Another contributor was Lars Löfgren, now an emeritus professor in the University of Lund, Sweden, who spent several periods in the BCL. He referred to Wittgenstein and to the fact that scientific activity in many disciplines is hampered by over-production of truths. The remedy has to be found in improved intercommunication rather than a unifying theory. He quoted Heinz von Foerster as saying that “language is a wonderful thing, with even the word 'word' to refer to a word”. He related his viewpoint to the halting problem for automata, and to Gödel, and to constructivism.

A very different presentation was made by another former member of the BCL, Alfred Inselberg. He has developed the means of displaying multidimensional data graphically. The basic principle is quite simple, but it has been developed so that it allows deductions from multidimensional data in a manner having some similarity to the use of a spreadsheet. He has in fact used the term “visual spreadsheet” to refer to a commercially available computer program. It differs from the usual spreadsheet in that it depends on empirical data rather than on mathematical functions specified by the user. It can therefore, be seen as a means of analysing the statistical data, and it was mentioned that, when applied to such data referring to the economy of a particular small country, it revealed an important correlation that had not been noticed earlier. (There was an inverse correlation between the production of fish and that of a particular mineral, attributable to the fact that many workers divided their efforts between the two by engaging in fishing when it was profitable and in mining at other times.)

Another speaker from the former BCL was Paul Weston, whose main activity was the exploration of possibilities for artificial neural nets, in the early tradition of cybernetics that has been largely displaced by the emphasis on philosophical and social aspects. He gave a clear account of the working of the demonstration device used in BCL, that would promptly indicate the number of connected dark areas on a photocell grid. His contention was that the thorough investigation of neural nets had been well worthwhile, but that the achievement of useful net behaviour by purely local adjustment was impossible, and it was appropriate that the attention of the group had come to be directed elsewhere.

This view is probably correct if attention is restricted to purely local adjustment, but later developments have shown that artificial neural nets can undoubtedly be useful. The use of “backpropagation” is a central feature of this and represents a departure, with some biological plausibility, from purely local adjustment. It can in fact be claimed that an early appreciation of the value of this feature was another development within the BCL, during my time as a visitor there.

The foregoing account of this very full conference is necessarily sketchy and undoubtedly important points have been missed. It is hoped that papers will be made available on the Internet, those from BCL members on a Web site devoted to it, and others on the ASC Web site at www.asc-cybernetics.org. The conference was both enjoyable and valuable and the main ASC Organiser, Pille Bunnell, is to be congratulated along with many others.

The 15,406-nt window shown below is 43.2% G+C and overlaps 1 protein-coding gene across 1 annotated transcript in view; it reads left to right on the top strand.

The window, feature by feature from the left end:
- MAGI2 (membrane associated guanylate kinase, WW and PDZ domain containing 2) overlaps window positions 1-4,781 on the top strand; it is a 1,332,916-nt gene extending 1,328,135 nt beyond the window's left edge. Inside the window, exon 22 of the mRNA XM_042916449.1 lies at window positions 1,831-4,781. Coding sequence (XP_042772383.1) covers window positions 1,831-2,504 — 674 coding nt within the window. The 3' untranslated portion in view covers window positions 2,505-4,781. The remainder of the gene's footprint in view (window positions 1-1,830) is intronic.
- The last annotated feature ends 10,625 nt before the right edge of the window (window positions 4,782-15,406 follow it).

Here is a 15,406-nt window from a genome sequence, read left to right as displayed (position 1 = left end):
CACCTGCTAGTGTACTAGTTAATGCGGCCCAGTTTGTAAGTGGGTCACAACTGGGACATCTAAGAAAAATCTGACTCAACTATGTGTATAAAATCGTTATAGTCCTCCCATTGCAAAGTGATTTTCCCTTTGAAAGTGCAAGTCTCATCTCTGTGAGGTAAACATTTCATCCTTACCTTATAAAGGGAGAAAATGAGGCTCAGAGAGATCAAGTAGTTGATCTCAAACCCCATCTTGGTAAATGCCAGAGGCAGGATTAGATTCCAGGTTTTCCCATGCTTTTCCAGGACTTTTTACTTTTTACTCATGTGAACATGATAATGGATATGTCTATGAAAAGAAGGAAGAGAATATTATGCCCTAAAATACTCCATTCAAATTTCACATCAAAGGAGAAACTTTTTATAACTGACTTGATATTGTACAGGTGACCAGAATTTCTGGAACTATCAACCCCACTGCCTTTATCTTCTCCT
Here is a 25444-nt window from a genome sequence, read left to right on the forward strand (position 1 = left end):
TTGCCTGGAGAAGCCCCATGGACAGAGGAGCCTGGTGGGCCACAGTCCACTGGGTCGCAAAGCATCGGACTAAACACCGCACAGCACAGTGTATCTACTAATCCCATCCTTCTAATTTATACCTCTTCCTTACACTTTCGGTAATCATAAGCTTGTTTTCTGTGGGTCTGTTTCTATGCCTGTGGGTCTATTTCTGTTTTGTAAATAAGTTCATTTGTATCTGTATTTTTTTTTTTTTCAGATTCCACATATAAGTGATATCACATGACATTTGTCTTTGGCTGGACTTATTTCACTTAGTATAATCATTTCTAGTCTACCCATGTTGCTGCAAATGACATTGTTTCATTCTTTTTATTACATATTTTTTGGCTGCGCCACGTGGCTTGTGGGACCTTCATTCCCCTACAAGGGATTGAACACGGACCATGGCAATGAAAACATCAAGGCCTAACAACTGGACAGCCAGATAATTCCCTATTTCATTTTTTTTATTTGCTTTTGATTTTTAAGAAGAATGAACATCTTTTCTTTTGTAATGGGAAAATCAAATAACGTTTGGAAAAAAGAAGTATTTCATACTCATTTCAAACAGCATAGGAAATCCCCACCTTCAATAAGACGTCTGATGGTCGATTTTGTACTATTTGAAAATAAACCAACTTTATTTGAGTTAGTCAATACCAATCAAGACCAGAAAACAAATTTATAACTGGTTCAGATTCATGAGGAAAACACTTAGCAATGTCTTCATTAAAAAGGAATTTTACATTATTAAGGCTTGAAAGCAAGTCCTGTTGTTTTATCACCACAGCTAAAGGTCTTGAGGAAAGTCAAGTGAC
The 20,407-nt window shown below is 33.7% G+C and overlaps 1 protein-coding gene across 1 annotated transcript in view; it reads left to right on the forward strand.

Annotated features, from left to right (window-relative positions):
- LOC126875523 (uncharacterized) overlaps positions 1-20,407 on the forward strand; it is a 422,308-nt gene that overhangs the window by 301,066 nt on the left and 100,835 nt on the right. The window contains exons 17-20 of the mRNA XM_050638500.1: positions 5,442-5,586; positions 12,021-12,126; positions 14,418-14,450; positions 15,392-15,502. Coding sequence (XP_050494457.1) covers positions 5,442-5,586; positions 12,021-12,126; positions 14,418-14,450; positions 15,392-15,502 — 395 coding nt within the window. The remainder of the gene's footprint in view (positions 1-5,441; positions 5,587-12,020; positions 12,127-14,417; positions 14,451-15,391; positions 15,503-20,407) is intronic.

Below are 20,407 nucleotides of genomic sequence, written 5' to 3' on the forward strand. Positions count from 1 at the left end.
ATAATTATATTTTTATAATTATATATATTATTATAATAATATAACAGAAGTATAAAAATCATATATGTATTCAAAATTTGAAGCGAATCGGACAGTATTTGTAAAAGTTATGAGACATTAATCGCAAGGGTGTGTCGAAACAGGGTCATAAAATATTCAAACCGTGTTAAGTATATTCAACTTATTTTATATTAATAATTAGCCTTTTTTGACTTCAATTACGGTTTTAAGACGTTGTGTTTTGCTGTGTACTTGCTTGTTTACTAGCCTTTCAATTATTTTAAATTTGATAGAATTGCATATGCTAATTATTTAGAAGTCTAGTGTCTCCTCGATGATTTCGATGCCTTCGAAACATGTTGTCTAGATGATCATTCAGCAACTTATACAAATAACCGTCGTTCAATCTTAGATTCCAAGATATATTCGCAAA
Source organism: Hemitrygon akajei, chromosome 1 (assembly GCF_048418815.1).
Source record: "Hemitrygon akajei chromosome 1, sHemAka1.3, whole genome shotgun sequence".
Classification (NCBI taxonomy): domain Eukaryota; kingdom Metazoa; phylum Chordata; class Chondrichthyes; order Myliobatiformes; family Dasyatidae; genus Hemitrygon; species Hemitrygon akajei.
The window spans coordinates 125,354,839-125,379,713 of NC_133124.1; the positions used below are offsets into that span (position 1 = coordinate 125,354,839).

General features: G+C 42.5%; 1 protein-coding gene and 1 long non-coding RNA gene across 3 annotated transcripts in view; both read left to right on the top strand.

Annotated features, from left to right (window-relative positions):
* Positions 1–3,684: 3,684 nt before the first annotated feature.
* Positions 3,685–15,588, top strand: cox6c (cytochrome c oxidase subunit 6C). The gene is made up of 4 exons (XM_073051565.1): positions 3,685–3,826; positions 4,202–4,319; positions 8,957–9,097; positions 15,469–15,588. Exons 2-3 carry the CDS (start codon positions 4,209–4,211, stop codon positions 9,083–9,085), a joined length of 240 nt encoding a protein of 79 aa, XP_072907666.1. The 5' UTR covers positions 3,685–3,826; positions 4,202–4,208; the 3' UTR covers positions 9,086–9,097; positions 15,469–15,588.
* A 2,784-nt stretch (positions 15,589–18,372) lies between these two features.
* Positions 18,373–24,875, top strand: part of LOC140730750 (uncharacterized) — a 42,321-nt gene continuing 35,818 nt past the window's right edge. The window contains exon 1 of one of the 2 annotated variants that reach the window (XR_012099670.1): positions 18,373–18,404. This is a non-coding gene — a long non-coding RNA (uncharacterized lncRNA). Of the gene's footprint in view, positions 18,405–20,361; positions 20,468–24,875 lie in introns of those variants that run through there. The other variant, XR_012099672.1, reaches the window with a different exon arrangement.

I have to admit that, despite my high regard for Heinz von Foerster, I had some negative feelings prior to the conference. It is easy to feel that the concept of “constructivism” is less revolutionary than is often claimed, and can be misleading. A particularly misleading claim, I felt, is that by Heinz is that the meaning of a verbal utterance is formed by the listener. There is a sense in which the statement is true, but it ignores the fact that the verbal utterance has been formed by a speaker with the intention of guiding the listener's thoughts in a desired direction. The claim by Heinz should not be taken too seriously since it was undoubtedIy one of his characteristic aphorisms intended to provoke discussion.

The negative feelings were quickly dispelled at the actual conference, where the papers and discussion were essentially sound and practical. “Constructivism”, though perhaps not radically new, usefully underlines the dependence of theory and belief on observation and individual interpretation. The point about Heinz's misleading claim was explicitly conceded during one of the sessions, where it was remarked that no one would expect to find in a book the disclaimer. “Any errors in this book are the responsibility of the reader”.

The conference was also supported by the Heinz von Foerster Society (Gesellschaft), formed by Dr Albert Müller and Dr Karl H. Müller, of the Institute for Contemporary History of Vienna University. An aim of the society is to compile a Heinz von Foerster archive. Membership is invited, with an initial fee which will contribute to establishing the archive. Enquiries should be addressed to one of the originators at: Institut für Zeitgeschichte der Universität Wien, Spitalgasse 2-4, A-1090 Wien.

Also associated with the event was a special issue (Vol. 10 Nos 3-4, 2003) of the journal Cybernetics and Human Knowing: A Journal of Second-Order Cybernetics Autopoiesis and Cybersemiotics, with a fine range of papers reflecting on Heinz or developing themes initiated by him. A home page for the journal, with abstracts and some full articles, is available at: www.imprint-academic.com/C&HK